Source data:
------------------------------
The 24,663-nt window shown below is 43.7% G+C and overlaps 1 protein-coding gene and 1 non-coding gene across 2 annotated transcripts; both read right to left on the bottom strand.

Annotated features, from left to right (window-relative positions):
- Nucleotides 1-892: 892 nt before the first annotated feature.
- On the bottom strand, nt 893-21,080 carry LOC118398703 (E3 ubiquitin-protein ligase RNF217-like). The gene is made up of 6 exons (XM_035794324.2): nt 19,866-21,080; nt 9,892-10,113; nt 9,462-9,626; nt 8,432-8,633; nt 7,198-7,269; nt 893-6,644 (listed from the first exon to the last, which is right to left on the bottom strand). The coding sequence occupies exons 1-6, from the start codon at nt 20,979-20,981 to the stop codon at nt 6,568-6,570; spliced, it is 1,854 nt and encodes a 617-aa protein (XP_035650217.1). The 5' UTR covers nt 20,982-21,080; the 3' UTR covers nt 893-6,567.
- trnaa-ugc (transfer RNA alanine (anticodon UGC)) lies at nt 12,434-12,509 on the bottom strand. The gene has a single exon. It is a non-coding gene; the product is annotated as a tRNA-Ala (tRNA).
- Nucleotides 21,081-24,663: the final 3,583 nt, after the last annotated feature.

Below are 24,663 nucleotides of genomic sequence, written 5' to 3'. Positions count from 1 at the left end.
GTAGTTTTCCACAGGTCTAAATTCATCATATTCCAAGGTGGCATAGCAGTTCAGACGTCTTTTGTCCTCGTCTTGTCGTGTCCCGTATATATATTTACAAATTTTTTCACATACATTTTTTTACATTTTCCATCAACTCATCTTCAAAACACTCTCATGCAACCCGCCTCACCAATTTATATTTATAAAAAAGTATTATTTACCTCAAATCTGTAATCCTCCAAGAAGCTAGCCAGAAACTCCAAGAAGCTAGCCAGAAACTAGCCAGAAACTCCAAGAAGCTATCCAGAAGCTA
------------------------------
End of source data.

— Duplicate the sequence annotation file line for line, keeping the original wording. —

The 24,663-nt window shown below is 43.7% G+C and overlaps 1 protein-coding gene and 1 non-coding gene across 2 annotated transcripts; both read right to left on the bottom strand.

Annotated features, from left to right (window-relative positions):
- Nucleotides 1-892: 892 nt before the first annotated feature.
- On the bottom strand, nt 893-21,080 carry LOC118398703 (E3 ubiquitin-protein ligase RNF217-like). The gene is made up of 6 exons (XM_035794324.2): nt 19,866-21,080; nt 9,892-10,113; nt 9,462-9,626; nt 8,432-8,633; nt 7,198-7,269; nt 893-6,644 (listed from the first exon to the last, which is right to left on the bottom strand). The coding sequence occupies exons 1-6, from the start codon at nt 20,979-20,981 to the stop codon at nt 6,568-6,570; spliced, it is 1,854 nt and encodes a 617-aa protein (XP_035650217.1). The 5' UTR covers nt 20,982-21,080; the 3' UTR covers nt 893-6,567.
- trnaa-ugc (transfer RNA alanine (anticodon UGC)) lies at nt 12,434-12,509 on the bottom strand. The gene has a single exon. It is a non-coding gene; the product is annotated as a tRNA-Ala (tRNA).
- Nucleotides 21,081-24,663: the final 3,583 nt, after the last annotated feature.

Below are 24,663 nucleotides of genomic sequence, written 5' to 3'. Positions count from 1 at the left end.
GTAGTTTTCCACAGGTCTAAATTCATCATATTCCAAGGTGGCATAGCAGTTCAGACGTCTTTTGTCCTCGTCTTGTCGTGTCCCGTATATATATTTACAAATTTTTTCACATACATTTTTTTACATTTTCCATCAACTCATCTTCAAAACACTCTCATGCAACCCGCCTCACCAATTTATATTTATAAAAAAGTATTATTTACCTCAAATCTGTAATCCTCCAAGAAGCTAGCCAGAAACTCCAAGAAGCTAGCCAGAAACTAGCCAGAAACTCCAAGAAGCTATCCAGAAGCTA